13 Incredible Day Trips from Taipei

Taipei was one of my favorite cities I visited in 2018. Bustling with life yet manageable to navigate, sprawling but incredibly efficient to get around, Taipei feels made for a big city lover like myself.

With incredible (and cheap) eats at all the night markets, boutiques galore selling uniquely Taiwanese handicrafts, interesting museums and markets, and tons of parks and green spaces, you’d be forgiven for never wanting to leave the Taiwanese capital that seems to have it all.

But one of the best things about traveling to Taipei is that there is such a varied abundance of day trips from Taipei all within easy distance.

The excellent public transportation network around Taiwan makes day trips form Taipei to even the most farflung places actually quite feasible, and as a result, it’s possible to take a day trip from Taipei to places nearly 200 kilometers away without much time or effort.

I did several day trips during my time in Taipei, including my personal favorite to Shifen Waterfall, but I’ve also included a few picks from other bloggers who have down their own day trips from Taipei.

Here are my top Taipei day trip choices!

Shifen Waterfall & Old Street

The small village of Shifen is definitely one of the best day trips from Taipei that you can take! The best part is arriving in the middle of Shifen village – literally, as the train splits the main “Old Street” in two!

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All up and down the streets along the Old Street, people are selling delicious traditional Taiwanese treats such as fried squid, xiao long bao, and fish balls. Definitely follow your nose and sample as much as you can up and down this main street.

Another common thing to do on Shifen Old Street is to paint your own lantern and set it off into the sky, making a wish along the way.

You can select your colors of the balloon (each color has a special significance) before painting it with well-wishes, then lighting it off into the sky! It’s quite a touristic activity to be sure, but I loved it all the same. It doesn’t come close to the magic you’d experience at, say, the lantern festival in Thailand or the annual lantern festival in nearby Pingxi, Taiwan, but it’s fun and worth doing all the same.

After lighting off your lantern and watching your wishes reach skywards, you can make your way to Shifen Waterfall. The traditional way to get there is with a (very weakly powered) electronic scooter; however, it is actually perfectly easy to walk if you so chose. We opted for the electronic scooter because it seemed a little more fun. There’s no need for insurance or even a deposit – they literally just give you the keys and off you go! It’s about a 5-minute ride by scooter or probably a 30-minute walk.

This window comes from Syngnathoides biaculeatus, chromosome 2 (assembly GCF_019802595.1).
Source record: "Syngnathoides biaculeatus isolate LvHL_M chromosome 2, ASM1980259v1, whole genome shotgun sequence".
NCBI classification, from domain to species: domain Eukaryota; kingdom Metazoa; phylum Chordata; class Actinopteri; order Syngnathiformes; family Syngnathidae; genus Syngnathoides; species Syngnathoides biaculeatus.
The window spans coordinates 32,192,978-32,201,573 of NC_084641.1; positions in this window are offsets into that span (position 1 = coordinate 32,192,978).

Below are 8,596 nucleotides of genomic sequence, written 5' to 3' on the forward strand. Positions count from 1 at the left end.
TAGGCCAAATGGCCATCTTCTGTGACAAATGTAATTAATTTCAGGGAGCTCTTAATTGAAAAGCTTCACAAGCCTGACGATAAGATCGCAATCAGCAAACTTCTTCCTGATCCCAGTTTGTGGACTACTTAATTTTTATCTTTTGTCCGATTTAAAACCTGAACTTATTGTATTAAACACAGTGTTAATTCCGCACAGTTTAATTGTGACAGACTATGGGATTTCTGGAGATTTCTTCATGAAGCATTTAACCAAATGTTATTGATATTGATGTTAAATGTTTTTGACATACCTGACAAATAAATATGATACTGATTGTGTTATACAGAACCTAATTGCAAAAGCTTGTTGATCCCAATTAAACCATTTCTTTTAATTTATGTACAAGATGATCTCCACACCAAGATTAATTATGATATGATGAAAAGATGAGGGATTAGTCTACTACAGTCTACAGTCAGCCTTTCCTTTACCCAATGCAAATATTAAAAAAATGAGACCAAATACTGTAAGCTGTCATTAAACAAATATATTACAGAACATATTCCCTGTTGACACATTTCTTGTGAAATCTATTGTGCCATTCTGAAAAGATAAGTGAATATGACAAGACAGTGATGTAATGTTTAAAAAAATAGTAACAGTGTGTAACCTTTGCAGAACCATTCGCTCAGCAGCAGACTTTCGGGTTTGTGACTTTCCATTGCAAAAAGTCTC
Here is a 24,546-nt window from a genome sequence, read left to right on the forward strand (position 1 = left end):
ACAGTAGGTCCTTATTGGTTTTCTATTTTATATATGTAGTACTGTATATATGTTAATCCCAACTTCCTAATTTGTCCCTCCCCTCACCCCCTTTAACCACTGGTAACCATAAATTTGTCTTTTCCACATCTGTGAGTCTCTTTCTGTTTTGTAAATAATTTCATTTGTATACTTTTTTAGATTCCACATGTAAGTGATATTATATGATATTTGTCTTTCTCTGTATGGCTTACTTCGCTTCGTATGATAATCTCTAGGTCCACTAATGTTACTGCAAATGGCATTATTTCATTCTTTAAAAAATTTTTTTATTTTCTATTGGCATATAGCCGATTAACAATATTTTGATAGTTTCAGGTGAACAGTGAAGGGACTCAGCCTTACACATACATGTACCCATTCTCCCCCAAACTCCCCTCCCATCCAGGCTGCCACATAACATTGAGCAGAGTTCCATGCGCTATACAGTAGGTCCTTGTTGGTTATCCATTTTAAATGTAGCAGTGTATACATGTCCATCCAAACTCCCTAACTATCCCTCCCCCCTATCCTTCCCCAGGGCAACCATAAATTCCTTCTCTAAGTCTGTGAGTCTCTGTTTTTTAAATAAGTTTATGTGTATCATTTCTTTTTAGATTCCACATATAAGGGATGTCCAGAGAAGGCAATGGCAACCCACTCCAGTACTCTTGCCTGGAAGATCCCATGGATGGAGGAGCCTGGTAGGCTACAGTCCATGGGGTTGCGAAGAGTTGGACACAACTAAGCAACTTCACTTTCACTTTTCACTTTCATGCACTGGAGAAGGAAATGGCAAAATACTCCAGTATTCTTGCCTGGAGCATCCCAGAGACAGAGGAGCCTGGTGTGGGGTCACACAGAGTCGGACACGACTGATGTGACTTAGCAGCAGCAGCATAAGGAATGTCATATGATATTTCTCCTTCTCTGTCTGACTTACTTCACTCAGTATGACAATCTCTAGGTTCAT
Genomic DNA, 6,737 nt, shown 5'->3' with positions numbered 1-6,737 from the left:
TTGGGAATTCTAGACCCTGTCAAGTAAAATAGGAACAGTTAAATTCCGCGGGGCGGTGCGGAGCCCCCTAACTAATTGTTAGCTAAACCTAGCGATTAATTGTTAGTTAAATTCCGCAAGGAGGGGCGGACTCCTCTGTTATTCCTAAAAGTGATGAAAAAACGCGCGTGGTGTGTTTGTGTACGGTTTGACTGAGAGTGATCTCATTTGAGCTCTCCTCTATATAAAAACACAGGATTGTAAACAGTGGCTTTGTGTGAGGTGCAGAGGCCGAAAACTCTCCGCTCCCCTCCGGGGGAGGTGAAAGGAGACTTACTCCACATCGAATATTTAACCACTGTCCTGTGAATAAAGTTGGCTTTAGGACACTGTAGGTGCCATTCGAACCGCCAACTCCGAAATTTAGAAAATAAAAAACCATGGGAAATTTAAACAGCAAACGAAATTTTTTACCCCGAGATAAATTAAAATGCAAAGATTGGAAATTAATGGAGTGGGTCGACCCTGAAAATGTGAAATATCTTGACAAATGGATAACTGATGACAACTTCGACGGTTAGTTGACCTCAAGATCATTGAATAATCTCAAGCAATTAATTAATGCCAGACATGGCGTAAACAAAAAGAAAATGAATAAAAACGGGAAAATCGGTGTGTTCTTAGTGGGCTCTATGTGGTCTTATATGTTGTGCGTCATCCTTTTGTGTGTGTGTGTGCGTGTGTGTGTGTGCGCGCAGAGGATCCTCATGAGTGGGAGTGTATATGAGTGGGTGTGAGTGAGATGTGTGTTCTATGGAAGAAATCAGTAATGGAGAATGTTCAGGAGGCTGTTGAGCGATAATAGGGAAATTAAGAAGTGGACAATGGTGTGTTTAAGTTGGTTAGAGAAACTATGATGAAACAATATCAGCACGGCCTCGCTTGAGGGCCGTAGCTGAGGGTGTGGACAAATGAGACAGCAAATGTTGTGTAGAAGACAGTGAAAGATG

Shifen Waterfall is about a 20-minute walk from the entrance. Here, you’ll find some areas to rest and relax as well as more food if you get hungry (however, the food on Shifen Old Street looked a whole lot fresher and tastier). Keep walking down the path and soon enough you’ll encounter the beautiful Shifen Waterfall viewpoint!

Shifen Waterfall is 40 meters tall and 60 meters wide, in a horseshoe formation that has given it the nickname “Little Niagara”. Be sure to walk around a bit to avoid the crowds (it’s a popular day trip from Taipei, so you definitely won’t be alone!) and get the best photo. I recommend bringing a travel tripod and some neutral density filters to get the ideal “blurry water” photo like I shot below.

How to Get to Shifen from Taipei: It’s quite easy to get from Shifen to Taipei; I’ve explained it in detail on this post here. I’ll recap it here.

First, take the MRT to Taipei Main Station. From there, you can board any northbound train except a Keelung-bound train to Ruifang (the express trains are called Tzechiang). A ticket cost 78 Taiwanese dollars, or about $2.50 USD. The signage can be a little confusing here, so ask a local to be sure if you’re getting on the right train: the stop you want is Ruifang (瑞芳). It may help to have the Chinese written out on your phone to show someone if needed.

At Ruifang, transfer to the Pingxi line and ride that all the way to the end. Best is to buy a day pass for the separate Pingxi line, which costs 52 Taiwanese ($1.76 USD), since you’ll have to return this way.

However, what a lot of people do is book a shuttle bus ticket that goes from Taipei to Shifen to Jiufen then back to Taipei. It’s a whole lot easier and not much more expensive than figuring out the whole thing via public transport, and you get to see two of the top Taipei day trip spots in one day. It’s not guided, so you can visit independently while you are in the cities; it’s purely group transportation.

There are two departures daily, one at 9:30 AM and one at 1:30 PM. Both give you two hours at Jiufen, one hour at Shifen Waterfall, and one hour at Shifen Old Street. Check out more information, prices, & reserve your spot here.


Contributed by Elaine & Dave of Show Them the Globe